In terms of the practicalities of removing Mr Hunt, doctors can use a model of action based on the series of events back in 2012 that led to the deposition of Mr Hunt’s predecessor, Andrew Lansley. Lansley’s removal came in the wake of multiple votes of no-confidence from professional organisations such as the BMA and NMC. This cemented the widespread perception within the Health Service and amongst MPs that he had mis-sold the Health and Social Care Act in 2012 and that far from delivering much needed reforms to NHS bureaucracy, it led to further fragmentation of the NHS and acted simply as a backdoor to increasing privatisation. We need to frame Mr Hunt’s behaviour in very much the same way – as that of a man completely disconnected from the realities of front line NHS working whose imposition of changes will overall lead to further service fragmentation and  workforce demoralisation – all to the detriment of patient safety.  


Jeremy Hunt claims that the Junior Doctor’s contract will benefit patient safety whilst delivering significant savings to the NHS. Be in no doubt – the public are listening to this story. There is already a widespread belief that doctors are overprivileged and overpaid. In an era of austerity, the emotive pleas from junior doctors about how our lives are going to be ruined by pay cuts fall very much on deaf ears. If you need proof of this, then simply peruse the comments section of any newspaper where the contract changes have been reported.

To get the support of the public and our colleagues, we need to frame this situation in a different way and shift the focus away from the numbers in our pay-packets towards three broader themes:

1. That this contract imposition will severely effect patient safety.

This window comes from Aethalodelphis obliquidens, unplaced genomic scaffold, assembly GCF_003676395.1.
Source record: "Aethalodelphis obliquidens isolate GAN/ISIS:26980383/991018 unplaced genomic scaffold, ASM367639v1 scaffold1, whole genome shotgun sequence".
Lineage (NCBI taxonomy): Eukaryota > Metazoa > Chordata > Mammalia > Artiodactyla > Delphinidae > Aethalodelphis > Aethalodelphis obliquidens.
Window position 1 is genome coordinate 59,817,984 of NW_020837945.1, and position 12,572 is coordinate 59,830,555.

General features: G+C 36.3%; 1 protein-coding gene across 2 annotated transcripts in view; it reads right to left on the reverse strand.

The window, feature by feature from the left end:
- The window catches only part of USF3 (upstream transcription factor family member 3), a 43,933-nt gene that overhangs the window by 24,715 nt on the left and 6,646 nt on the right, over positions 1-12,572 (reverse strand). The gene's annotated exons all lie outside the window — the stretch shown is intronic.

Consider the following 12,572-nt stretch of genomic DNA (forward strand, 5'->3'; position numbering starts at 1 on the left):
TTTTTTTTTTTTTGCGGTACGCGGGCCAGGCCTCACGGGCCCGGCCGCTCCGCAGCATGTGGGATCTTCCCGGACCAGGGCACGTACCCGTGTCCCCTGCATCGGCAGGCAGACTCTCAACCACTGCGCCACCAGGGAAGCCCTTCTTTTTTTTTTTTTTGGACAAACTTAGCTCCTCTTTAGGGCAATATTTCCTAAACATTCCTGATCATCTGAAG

2. That the decimation of junior doctor conditions and morale is part of a bigger program of NHS deconstruction.

3. That after Junior Doctors, the government will remove unsociable hours pay for Nurses, Midwives, ODPs, Physiotherapists and Healthcare Assistants – that is to say, all of our colleagues and friends will be next.

One emerging theme from the Patient Safety literature relates to the role of front-line doctors in maintaining the resilience of the NHS. Resilience in this sense denotes the ability of the system to adapt quickly and continue delivering safe care in spite of rapidly increasing complexity related to patient needs, healthcare technology, financial constraints etc. The evidence suggests that in spite of the increasing pressures on the system over the past 20 years, patient safety has remained stable. One of the most crucial contributing factors to the resilience of the system is the leadership role played by frontline Junior Doctors. In this complex environment, doctors’ leadership and efforts based on goodwill (i.e. not financial remuneration) facilitate adaptive outcomes such as system learning, innovation and adaptability.  The changes to the contract will undoubtably result in an acceleration of the exodus of Junior Doctors from frontline services. Those left will be under significantly more pressure from both the increased workload and the psychological effects of being severely undervalued and disenchanted. The resilience of the system will suffer. Many frontline services may have to close. Services will have to be centralised. This is the story that we need to tell the public and our colleagues. Do they want to lose their GP surgery or local hospital? Do they want to be seen / treated / operated on / counselled by an unhappy and undervalued Doctor? How do they think this will affect the doctor – patient dynamic?